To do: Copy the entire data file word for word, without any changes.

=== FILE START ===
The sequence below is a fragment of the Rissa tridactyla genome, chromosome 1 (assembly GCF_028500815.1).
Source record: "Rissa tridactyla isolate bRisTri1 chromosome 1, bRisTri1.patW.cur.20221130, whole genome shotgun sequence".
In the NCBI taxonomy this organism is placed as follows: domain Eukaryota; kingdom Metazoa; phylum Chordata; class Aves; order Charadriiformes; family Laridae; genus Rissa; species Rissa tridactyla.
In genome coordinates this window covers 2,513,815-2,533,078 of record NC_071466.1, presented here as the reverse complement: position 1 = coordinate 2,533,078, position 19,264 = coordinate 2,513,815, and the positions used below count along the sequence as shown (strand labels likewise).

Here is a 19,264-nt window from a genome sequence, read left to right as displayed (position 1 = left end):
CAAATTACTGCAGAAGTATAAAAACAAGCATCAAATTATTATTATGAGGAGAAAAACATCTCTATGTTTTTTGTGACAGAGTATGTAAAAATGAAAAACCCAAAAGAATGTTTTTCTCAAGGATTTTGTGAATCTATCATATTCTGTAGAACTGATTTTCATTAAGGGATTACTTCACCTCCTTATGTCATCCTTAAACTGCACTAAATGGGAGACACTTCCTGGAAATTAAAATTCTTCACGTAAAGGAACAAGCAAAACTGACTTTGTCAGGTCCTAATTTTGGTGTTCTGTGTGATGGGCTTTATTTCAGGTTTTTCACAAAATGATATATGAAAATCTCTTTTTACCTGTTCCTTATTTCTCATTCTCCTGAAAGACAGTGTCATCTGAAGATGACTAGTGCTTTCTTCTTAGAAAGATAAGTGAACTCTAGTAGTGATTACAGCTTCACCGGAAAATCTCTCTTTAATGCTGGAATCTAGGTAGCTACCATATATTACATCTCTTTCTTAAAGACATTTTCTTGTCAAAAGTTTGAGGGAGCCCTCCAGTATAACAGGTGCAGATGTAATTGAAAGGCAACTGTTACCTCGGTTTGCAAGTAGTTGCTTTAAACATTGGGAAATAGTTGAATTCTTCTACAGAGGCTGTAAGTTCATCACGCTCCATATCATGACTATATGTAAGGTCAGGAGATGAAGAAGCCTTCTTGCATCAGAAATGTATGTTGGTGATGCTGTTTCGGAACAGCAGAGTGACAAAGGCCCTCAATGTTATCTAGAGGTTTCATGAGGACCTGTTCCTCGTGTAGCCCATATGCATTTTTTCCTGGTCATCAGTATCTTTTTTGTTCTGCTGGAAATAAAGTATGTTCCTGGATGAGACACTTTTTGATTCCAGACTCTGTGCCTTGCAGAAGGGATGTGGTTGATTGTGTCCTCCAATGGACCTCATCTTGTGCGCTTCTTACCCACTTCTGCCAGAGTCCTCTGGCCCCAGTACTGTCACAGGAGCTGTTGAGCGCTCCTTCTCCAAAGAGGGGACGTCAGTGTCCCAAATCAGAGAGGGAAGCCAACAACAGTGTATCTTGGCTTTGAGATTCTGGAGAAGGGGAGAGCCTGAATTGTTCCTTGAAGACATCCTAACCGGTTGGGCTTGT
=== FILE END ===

The sequence below is a fragment of the Rissa tridactyla genome, chromosome 1 (assembly GCF_028500815.1).
Source record: "Rissa tridactyla isolate bRisTri1 chromosome 1, bRisTri1.patW.cur.20221130, whole genome shotgun sequence".
In the NCBI taxonomy this organism is placed as follows: domain Eukaryota; kingdom Metazoa; phylum Chordata; class Aves; order Charadriiformes; family Laridae; genus Rissa; species Rissa tridactyla.
In genome coordinates this window covers 2,513,815-2,533,078 of record NC_071466.1, presented here as the reverse complement: position 1 = coordinate 2,533,078, position 19,264 = coordinate 2,513,815, and the positions used below count along the sequence as shown (strand labels likewise).

Here is a 19,264-nt window from a genome sequence, read left to right as displayed (position 1 = left end):
CAAATTACTGCAGAAGTATAAAAACAAGCATCAAATTATTATTATGAGGAGAAAAACATCTCTATGTTTTTTGTGACAGAGTATGTAAAAATGAAAAACCCAAAAGAATGTTTTTCTCAAGGATTTTGTGAATCTATCATATTCTGTAGAACTGATTTTCATTAAGGGATTACTTCACCTCCTTATGTCATCCTTAAACTGCACTAAATGGGAGACACTTCCTGGAAATTAAAATTCTTCACGTAAAGGAACAAGCAAAACTGACTTTGTCAGGTCCTAATTTTGGTGTTCTGTGTGATGGGCTTTATTTCAGGTTTTTCACAAAATGATATATGAAAATCTCTTTTTACCTGTTCCTTATTTCTCATTCTCCTGAAAGACAGTGTCATCTGAAGATGACTAGTGCTTTCTTCTTAGAAAGATAAGTGAACTCTAGTAGTGATTACAGCTTCACCGGAAAATCTCTCTTTAATGCTGGAATCTAGGTAGCTACCATATATTACATCTCTTTCTTAAAGACATTTTCTTGTCAAAAGTTTGAGGGAGCCCTCCAGTATAACAGGTGCAGATGTAATTGAAAGGCAACTGTTACCTCGGTTTGCAAGTAGTTGCTTTAAACATTGGGAAATAGTTGAATTCTTCTACAGAGGCTGTAAGTTCATCACGCTCCATATCATGACTATATGTAAGGTCAGGAGATGAAGAAGCCTTCTTGCATCAGAAATGTATGTTGGTGATGCTGTTTCGGAACAGCAGAGTGACAAAGGCCCTCAATGTTATCTAGAGGTTTCATGAGGACCTGTTCCTCGTGTAGCCCATATGCATTTTTTCCTGGTCATCAGTATCTTTTTTGTTCTGCTGGAAATAAAGTATGTTCCTGGATGAGACACTTTTTGATTCCAGACTCTGTGCCTTGCAGAAGGGATGTGGTTGATTGTGTCCTCCAATGGACCTCATCTTGTGCGCTTCTTACCCACTTCTGCCAGAGTCCTCTGGCCCCAGTACTGTCACAGGAGCTGTTGAGCGCTCCTTCTCCAAAGAGGGGACGTCAGTGTCCCAAATCAGAGAGGGAAGCCAACAACAGTGTATCTTGGCTTTGAGATTCTGGAGAAGGGGAGAGCCTGAATTGTTCCTTGAAGACATCCTAACCGGTTGGGCTTGT